Globalization of products and services is here to stay but over-reliance on overseas suppliers carries inherent risk. The current UK shortages of PPE during COVID-19, are due in part to a lack of domestic manufacturing capacity and thus control.
COVID-19 has been a wake-up call on a multitude of levels but as much as we need our essential NHS and key workers, perhaps, just as crucially, we also need UK suppliers.
For decades, globalisation has delivered lower prices by outsourcing manufacturing and services to those parts of the world where labour costs are cheap. COVID-19 has delivered a brutal reality check when sufficient supply of ventilators or essential PPE has not been available to meet demand. Reliance on global supply chains has been shown to carry significant risk.
The recent UK COVID-19 test kit fiasco (a £16 million spend on a test that does not work) has also demonstrated the dangers of importing diagnostics from producers who work to different standards.
We cannot and should not over-rely on imports. When the COVID-19 crisis is over, we must not allow ourselves, as a country, to again be over-dependent and vulnerable.
Often embedded in the sale of single-use medical devices, a number of offshore companies are attempting to sell their medical devices to the NHS now.
So here’s 7 reasons why, at ECG On-Demand, we think it’s better to buy British.
- CQC inspected UK healthcare providers are independently quality assured. The 2008 Health and Social Care Act makes the supply of registrable medical services, without CQC registration, a criminal offence. Consequently, buying unregistered medical services not only puts patients at risk due to a lack of independent quality assurance, but also has the potential to severely compromise the position of CQC registered customers.
- CQC inspected UK healthcare must comply with UK data protection law. UK data protection law is governed by GDPR. GDPR prohibits the transfer of sensitive personal data outside the EEA. Overseas providers often subcontract Holter analysis out to developing countries where labour is cheap. Patient data transfer to a GDPR non-compliant company, exposes the customer to potentially eyewatering fines of up to £17 million or 4% of annual turnover. A sobering amount.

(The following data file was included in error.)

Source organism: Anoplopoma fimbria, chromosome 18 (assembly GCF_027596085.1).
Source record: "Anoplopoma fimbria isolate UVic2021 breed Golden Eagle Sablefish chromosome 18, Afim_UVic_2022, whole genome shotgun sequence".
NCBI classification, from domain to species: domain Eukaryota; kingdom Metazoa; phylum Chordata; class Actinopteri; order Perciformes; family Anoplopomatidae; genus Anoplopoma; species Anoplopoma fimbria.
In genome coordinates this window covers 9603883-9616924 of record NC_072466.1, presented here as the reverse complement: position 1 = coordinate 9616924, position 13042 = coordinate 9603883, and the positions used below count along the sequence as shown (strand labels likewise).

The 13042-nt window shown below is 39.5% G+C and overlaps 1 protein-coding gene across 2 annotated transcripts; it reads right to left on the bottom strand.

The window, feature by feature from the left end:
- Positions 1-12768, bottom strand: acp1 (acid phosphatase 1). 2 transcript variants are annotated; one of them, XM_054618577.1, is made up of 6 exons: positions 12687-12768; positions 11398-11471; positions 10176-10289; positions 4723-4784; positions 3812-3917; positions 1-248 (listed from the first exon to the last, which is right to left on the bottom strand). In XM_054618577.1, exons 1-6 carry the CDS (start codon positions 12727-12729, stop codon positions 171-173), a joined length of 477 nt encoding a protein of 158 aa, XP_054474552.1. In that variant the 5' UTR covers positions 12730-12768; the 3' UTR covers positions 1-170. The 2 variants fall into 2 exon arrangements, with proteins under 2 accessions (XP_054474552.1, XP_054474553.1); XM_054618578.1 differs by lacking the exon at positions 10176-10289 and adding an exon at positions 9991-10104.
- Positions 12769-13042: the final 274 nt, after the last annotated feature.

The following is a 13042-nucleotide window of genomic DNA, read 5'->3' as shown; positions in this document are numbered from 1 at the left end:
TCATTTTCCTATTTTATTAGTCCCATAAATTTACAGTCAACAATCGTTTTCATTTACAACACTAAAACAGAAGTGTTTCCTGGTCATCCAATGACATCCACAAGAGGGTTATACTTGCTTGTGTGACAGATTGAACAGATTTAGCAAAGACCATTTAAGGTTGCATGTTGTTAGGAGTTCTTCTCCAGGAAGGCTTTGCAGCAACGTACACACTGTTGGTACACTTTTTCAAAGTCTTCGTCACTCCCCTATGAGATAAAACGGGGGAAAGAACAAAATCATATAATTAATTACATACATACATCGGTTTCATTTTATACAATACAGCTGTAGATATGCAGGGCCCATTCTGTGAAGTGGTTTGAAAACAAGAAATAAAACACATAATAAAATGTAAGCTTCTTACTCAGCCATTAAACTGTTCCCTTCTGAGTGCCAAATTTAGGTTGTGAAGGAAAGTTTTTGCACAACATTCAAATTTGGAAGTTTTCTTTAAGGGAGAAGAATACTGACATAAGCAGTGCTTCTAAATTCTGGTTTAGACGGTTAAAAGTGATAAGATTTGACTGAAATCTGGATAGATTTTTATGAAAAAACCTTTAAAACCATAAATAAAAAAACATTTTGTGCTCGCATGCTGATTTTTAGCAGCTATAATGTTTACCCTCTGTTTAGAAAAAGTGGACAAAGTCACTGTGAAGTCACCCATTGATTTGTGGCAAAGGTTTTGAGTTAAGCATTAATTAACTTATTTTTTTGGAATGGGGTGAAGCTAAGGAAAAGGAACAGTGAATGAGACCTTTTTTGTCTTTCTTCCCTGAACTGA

- CQC inspected UK healthcare providers understand NHS data protection. NHS England requires all processors of NHS personal data to have completed their NHS Data Protection and Security (DPS) Toolkit. When sending NHS data overseas, express consent must be obtained from NHS England. It is regarded as good practice that NHS patient data can only be accessed via an HSCN connection.
- CQC inspected UK healthcare providers employ appropriately qualified staff. The CQC mandates that all UK clinical staff are appropriately qualified and assessed. The assurance of clinical staff quality is difficult when work is sent overseas and near impossible when further sub-contracted out to developing countries where labour is cheap. Some overseas providers do not even employ clinically qualified staff to produce their reports.
- CQC inspected UK healthcare providers are adequately insured. Inspected healthcare providers must demonstrate to the CQC that they meet the minimum insurance requirements to carry out their work. If the medical service is being sold as a device, it is unlikely that the professional negligence or medical malpractice cover will be in operation. In the event of a patient claim, the customer may find themselves “holding the buck”.
- CQC inspected UK healthcare providers are obliged to be truthful in their advertising and claims. Overseas companies are able to avoid the scrutiny of the UK Advertising Standards Agency (ASA). The ASA is unable to investigate unsubstantiated clinical performance claims from overseas companies unless the advert is aimed specifically at UK customers. This loophole is open to abuse.
- UK companies fund the NHS. UK companies that employ UK clinical workforces and declare their profits in the UK, pay UK corporation tax, income tax and national insurance. A significant proportion of a healthcare product or service sale to the NHS, by a UK company, flows back to the NHS via UK tax receipts.
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